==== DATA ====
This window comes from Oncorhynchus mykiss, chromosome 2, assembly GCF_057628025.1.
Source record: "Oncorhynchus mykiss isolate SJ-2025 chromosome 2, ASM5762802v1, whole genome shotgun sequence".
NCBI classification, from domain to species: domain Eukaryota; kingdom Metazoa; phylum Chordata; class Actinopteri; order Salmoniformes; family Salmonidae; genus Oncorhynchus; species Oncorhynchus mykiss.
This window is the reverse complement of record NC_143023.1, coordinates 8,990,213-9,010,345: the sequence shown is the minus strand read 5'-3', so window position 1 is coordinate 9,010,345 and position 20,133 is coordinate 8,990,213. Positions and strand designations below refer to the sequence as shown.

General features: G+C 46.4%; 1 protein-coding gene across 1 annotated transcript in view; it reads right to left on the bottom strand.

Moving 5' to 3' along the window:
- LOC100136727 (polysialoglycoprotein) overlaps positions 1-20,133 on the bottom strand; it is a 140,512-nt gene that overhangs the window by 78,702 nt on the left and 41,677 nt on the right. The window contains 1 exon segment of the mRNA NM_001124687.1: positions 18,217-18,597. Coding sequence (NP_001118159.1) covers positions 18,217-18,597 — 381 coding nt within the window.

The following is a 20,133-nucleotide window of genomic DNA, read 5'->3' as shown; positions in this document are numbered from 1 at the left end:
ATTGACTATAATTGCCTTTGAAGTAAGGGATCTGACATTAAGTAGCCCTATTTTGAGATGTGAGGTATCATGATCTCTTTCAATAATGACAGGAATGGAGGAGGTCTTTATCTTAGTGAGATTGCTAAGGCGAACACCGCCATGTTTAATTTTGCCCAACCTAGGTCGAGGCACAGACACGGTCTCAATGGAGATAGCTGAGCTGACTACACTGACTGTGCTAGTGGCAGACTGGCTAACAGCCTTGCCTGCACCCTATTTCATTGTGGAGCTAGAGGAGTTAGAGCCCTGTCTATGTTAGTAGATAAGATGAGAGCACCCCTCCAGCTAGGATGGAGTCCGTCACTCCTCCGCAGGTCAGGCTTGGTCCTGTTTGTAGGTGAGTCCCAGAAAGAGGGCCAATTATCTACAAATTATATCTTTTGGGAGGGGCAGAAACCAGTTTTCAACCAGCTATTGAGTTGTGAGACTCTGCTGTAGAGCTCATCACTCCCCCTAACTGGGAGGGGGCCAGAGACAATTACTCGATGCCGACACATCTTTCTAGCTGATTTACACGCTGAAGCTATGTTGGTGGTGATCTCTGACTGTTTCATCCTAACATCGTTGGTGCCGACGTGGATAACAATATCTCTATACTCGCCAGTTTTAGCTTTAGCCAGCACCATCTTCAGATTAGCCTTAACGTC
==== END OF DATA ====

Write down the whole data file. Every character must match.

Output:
This window comes from Oncorhynchus mykiss, chromosome 2, assembly GCF_057628025.1.
Source record: "Oncorhynchus mykiss isolate SJ-2025 chromosome 2, ASM5762802v1, whole genome shotgun sequence".
NCBI classification, from domain to species: domain Eukaryota; kingdom Metazoa; phylum Chordata; class Actinopteri; order Salmoniformes; family Salmonidae; genus Oncorhynchus; species Oncorhynchus mykiss.
This window is the reverse complement of record NC_143023.1, coordinates 8,990,213-9,010,345: the sequence shown is the minus strand read 5'-3', so window position 1 is coordinate 9,010,345 and position 20,133 is coordinate 8,990,213. Positions and strand designations below refer to the sequence as shown.

General features: G+C 46.4%; 1 protein-coding gene across 1 annotated transcript in view; it reads right to left on the bottom strand.

Moving 5' to 3' along the window:
- LOC100136727 (polysialoglycoprotein) overlaps positions 1-20,133 on the bottom strand; it is a 140,512-nt gene that overhangs the window by 78,702 nt on the left and 41,677 nt on the right. The window contains 1 exon segment of the mRNA NM_001124687.1: positions 18,217-18,597. Coding sequence (NP_001118159.1) covers positions 18,217-18,597 — 381 coding nt within the window.

The following is a 20,133-nucleotide window of genomic DNA, read 5'->3' as shown; positions in this document are numbered from 1 at the left end:
ATTGACTATAATTGCCTTTGAAGTAAGGGATCTGACATTAAGTAGCCCTATTTTGAGATGTGAGGTATCATGATCTCTTTCAATAATGACAGGAATGGAGGAGGTCTTTATCTTAGTGAGATTGCTAAGGCGAACACCGCCATGTTTAATTTTGCCCAACCTAGGTCGAGGCACAGACACGGTCTCAATGGAGATAGCTGAGCTGACTACACTGACTGTGCTAGTGGCAGACTGGCTAACAGCCTTGCCTGCACCCTATTTCATTGTGGAGCTAGAGGAGTTAGAGCCCTGTCTATGTTAGTAGATAAGATGAGAGCACCCCTCCAGCTAGGATGGAGTCCGTCACTCCTCCGCAGGTCAGGCTTGGTCCTGTTTGTAGGTGAGTCCCAGAAAGAGGGCCAATTATCTACAAATTATATCTTTTGGGAGGGGCAGAAACCAGTTTTCAACCAGCTATTGAGTTGTGAGACTCTGCTGTAGAGCTCATCACTCCCCCTAACTGGGAGGGGGCCAGAGACAATTACTCGATGCCGACACATCTTTCTAGCTGATTTACACGCTGAAGCTATGTTGGTGGTGATCTCTGACTGTTTCATCCTAACATCGTTGGTGCCGACGTGGATAACAATATCTCTATACTCGCCAGTTTTAGCTTTAGCCAGCACCATCTTCAGATTAGCCTTAACGTC